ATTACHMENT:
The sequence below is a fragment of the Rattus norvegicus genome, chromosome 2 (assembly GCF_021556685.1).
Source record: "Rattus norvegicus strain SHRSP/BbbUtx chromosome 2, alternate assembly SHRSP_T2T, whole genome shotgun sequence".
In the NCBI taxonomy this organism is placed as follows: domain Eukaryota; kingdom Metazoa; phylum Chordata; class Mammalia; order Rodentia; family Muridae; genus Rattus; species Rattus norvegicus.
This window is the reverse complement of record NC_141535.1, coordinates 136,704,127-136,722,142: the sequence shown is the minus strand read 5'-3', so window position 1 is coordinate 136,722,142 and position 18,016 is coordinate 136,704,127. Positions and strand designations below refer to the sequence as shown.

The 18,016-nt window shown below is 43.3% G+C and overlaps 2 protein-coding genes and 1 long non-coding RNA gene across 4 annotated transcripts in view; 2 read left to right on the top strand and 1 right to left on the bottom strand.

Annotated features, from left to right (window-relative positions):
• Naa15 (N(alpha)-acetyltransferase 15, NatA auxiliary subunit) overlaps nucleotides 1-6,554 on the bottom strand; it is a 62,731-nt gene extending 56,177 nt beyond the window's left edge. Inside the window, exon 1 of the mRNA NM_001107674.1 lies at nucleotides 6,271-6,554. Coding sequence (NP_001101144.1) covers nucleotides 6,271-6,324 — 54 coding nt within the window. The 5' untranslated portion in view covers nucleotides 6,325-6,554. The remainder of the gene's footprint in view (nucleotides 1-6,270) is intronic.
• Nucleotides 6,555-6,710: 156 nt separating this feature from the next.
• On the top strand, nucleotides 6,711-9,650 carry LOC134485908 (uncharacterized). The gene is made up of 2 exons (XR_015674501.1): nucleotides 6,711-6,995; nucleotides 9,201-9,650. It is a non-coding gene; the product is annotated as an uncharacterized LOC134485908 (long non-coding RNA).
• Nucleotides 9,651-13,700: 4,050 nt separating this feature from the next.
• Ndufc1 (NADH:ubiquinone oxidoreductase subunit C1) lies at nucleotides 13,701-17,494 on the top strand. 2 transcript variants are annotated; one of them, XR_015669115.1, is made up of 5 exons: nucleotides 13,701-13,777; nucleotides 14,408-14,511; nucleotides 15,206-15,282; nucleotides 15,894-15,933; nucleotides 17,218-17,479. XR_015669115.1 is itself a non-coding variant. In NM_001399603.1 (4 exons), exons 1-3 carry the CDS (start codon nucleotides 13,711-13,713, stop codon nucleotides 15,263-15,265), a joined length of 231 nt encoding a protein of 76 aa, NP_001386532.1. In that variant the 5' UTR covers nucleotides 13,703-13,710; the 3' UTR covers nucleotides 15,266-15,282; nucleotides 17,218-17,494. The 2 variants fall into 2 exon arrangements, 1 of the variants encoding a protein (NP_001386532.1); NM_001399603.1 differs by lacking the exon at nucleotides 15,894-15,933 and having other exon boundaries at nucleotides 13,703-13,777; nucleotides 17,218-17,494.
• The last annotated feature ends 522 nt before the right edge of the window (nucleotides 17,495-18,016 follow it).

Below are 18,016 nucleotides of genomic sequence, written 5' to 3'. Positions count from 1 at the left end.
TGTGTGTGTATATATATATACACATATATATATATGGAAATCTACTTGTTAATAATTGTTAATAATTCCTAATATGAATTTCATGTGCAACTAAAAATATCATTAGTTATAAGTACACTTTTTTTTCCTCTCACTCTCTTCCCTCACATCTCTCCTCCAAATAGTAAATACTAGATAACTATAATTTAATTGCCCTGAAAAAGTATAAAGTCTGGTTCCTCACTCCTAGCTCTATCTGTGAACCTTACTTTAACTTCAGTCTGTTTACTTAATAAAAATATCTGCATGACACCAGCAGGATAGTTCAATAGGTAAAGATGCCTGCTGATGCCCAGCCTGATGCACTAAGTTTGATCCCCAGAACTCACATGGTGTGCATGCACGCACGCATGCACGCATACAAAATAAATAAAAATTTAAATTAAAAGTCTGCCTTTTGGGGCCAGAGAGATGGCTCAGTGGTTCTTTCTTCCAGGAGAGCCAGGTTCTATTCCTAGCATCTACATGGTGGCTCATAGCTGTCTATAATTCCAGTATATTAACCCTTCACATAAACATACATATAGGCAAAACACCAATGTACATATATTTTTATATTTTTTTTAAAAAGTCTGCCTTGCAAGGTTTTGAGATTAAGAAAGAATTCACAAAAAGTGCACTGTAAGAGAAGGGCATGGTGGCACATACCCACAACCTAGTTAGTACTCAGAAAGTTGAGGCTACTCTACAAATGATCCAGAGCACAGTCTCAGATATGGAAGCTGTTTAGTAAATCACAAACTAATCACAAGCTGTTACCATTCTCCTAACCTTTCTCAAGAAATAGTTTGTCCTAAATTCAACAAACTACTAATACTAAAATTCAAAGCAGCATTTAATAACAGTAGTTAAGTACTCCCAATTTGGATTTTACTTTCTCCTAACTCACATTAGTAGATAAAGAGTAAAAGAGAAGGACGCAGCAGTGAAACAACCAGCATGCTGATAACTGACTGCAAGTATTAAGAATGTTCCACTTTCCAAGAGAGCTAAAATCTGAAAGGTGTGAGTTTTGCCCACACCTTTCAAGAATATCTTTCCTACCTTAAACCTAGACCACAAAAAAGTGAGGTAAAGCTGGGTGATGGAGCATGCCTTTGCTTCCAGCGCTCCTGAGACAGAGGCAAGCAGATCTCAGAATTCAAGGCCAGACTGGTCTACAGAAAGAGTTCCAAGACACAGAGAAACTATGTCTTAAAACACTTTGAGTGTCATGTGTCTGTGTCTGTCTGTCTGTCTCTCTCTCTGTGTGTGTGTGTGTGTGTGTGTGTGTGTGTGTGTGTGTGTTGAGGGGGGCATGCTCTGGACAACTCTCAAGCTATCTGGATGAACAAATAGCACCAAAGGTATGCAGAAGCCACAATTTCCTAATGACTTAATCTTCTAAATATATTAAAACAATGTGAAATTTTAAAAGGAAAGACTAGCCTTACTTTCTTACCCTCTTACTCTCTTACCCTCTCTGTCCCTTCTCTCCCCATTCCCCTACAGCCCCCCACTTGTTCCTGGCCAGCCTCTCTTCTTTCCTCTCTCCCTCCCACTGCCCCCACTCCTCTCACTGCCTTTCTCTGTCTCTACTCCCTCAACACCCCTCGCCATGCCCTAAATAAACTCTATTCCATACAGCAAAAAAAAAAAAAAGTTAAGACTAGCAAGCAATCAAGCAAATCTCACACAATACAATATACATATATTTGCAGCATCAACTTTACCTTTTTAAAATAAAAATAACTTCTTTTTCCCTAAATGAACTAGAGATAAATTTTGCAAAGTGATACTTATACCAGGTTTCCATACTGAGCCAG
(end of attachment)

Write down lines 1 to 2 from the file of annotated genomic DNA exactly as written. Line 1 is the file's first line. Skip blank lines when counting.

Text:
The sequence below is a fragment of the Rattus norvegicus genome, chromosome 2 (assembly GCF_021556685.1).
Source record: "Rattus norvegicus strain SHRSP/BbbUtx chromosome 2, alternate assembly SHRSP_T2T, whole genome shotgun sequence".